Teachers, students, and PTA volunteers all gathered at Van Cortlandville Elementary School’s Edible Garden on Wednesday morning to take part in the gathering of the garden’s first harvest.
The project, which began last school year with a to establish the garden, was a complete success, and brought wide smiles to a new generation of young gardeners.
Children who had left for summer vacation while the seedlings were just beginning to sprout, returned this fall to find a thriving garden in full bloom. The garden bears a bountiful harvest of tomatoes, celery, onions, potatoes, peppers, carrots, pumpkins, sunflowers and more.
“We interviewed the kids and asked them what kind of vegetables they liked,” said Jessica DiPietro, a second grade teacher at the school who is also a co-chair of the garden.
“The children were able to grow their own fresh and organic food, and learn about wellness, health and fitness. It’s so nice to see.”
Each grade took a turn harvesting in the garden, picking what they had planted last year, and placing the food in baskets. Many children were impressed by the result of the growing season, and looks of amazement overcame their faces as they freed the onions and carrots from the ground.
“It’s fun because you get to pull it out and then we get to eat it,” said kindergartener Julia Perez.
The products of the garden will be prepared in the school cafeteria to make a “Harvest Soup,” and will be served in small portions to the children this Friday.
“We’re very pleased with how the first garden tuned out,” said Kathy Mills-Hasting, another one of the garden’s co-chairs. “Some kids haven’t seen these plants since they were two inches tall. They came back and were like, ‘wow!’”
Securely surrounded by tall fences, the area included multiple raised beds for planting, and a timed irrigation system which kept the plants hydrated throughout the growing season. Parents and students also volunteered to maintain the garden during the summer vacation.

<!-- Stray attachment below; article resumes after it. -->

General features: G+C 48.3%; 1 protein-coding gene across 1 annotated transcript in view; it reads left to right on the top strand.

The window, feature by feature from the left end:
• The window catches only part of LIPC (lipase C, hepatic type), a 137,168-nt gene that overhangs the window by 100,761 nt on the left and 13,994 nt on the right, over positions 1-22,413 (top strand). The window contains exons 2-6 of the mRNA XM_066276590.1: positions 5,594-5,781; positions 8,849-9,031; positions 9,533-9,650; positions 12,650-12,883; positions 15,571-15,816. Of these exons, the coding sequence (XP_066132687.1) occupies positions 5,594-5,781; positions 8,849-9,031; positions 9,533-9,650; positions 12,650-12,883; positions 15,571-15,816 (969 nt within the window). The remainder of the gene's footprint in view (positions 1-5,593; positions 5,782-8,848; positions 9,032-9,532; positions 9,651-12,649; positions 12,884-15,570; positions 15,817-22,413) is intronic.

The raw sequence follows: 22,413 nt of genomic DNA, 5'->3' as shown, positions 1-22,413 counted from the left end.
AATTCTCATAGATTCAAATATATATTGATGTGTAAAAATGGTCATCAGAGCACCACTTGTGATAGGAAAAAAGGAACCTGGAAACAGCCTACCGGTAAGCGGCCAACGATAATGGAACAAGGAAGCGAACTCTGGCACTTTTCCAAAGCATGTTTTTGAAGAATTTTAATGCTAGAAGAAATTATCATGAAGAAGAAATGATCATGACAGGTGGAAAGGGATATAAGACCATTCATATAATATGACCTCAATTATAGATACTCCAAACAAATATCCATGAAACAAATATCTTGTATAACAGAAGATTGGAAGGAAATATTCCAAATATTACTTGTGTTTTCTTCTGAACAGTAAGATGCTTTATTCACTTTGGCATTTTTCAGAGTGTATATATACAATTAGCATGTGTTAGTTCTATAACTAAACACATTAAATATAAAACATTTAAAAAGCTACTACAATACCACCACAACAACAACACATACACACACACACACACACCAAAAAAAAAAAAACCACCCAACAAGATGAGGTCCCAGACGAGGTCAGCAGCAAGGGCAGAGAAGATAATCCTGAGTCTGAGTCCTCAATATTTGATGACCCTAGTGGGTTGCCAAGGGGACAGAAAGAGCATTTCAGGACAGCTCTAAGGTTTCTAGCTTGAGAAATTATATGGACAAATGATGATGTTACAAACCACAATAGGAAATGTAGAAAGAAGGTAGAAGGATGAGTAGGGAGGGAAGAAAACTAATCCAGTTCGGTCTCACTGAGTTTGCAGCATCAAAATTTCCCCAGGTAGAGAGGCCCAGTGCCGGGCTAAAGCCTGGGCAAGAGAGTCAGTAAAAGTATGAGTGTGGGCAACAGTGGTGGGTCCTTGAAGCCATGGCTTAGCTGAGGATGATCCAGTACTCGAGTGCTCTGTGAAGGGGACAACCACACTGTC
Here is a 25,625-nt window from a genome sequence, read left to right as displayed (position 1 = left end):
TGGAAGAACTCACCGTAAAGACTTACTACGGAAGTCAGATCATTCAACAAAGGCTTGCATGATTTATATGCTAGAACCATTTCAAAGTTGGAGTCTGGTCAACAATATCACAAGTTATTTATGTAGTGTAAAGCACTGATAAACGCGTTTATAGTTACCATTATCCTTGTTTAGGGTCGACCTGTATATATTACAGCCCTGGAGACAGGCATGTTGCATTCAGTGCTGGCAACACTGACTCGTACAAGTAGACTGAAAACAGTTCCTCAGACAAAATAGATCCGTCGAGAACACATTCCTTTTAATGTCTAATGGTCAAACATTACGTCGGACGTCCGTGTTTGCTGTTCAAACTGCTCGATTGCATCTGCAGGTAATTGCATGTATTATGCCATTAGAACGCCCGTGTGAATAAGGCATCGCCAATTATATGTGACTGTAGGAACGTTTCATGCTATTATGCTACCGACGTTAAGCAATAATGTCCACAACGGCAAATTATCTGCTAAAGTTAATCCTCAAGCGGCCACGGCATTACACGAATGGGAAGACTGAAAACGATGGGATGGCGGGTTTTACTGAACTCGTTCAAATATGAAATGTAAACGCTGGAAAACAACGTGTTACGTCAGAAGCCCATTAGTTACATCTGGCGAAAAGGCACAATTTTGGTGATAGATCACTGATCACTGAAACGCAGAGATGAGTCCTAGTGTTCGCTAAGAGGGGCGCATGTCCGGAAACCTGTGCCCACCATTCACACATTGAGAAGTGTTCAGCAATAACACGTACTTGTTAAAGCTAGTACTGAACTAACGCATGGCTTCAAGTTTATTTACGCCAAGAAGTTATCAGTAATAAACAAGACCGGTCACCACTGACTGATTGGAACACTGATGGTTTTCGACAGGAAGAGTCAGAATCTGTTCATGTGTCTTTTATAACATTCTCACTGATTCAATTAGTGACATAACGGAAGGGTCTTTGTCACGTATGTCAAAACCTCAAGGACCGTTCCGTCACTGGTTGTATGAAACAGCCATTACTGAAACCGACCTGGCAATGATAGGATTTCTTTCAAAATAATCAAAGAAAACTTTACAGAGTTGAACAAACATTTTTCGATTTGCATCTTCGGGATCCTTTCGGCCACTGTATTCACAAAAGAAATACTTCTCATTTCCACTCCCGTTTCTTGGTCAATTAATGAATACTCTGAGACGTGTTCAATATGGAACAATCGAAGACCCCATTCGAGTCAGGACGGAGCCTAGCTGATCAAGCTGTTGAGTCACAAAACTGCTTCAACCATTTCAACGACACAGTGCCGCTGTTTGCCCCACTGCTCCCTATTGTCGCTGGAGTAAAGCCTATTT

Also attending the harvest were Jack and Karen DiPietro, who were joined by Dan Grace and Paul Fariselli of Home Depot. Jack DiPietro donated materials from his company, DiPietro Construction Corporation, for the project at low cost. He also built the garden for the school for free.
Dan Grace and Paul Fariselli, the manager and assistant manager of the Mohegan Lake Home Depot, also donated the materials and manpower to the cause.
“It’s great fun,” said DiPetro. “It’s nice to see the kids enjoying it. The design worked out well.”
“It turned out beautiful,” said Mrs. DiPetro. “Especially the pumpkins; those are really hard to grow.”
Superintendent Dr. George E. Stone was present at the harvest and stood alongside the garden and watched as the children gathered vegetables from the garden beds.
“It’s been such a great educational experience,” said Stone. “The project was a great way to use the space that wasn’t being used on the school campus. They really did this right.”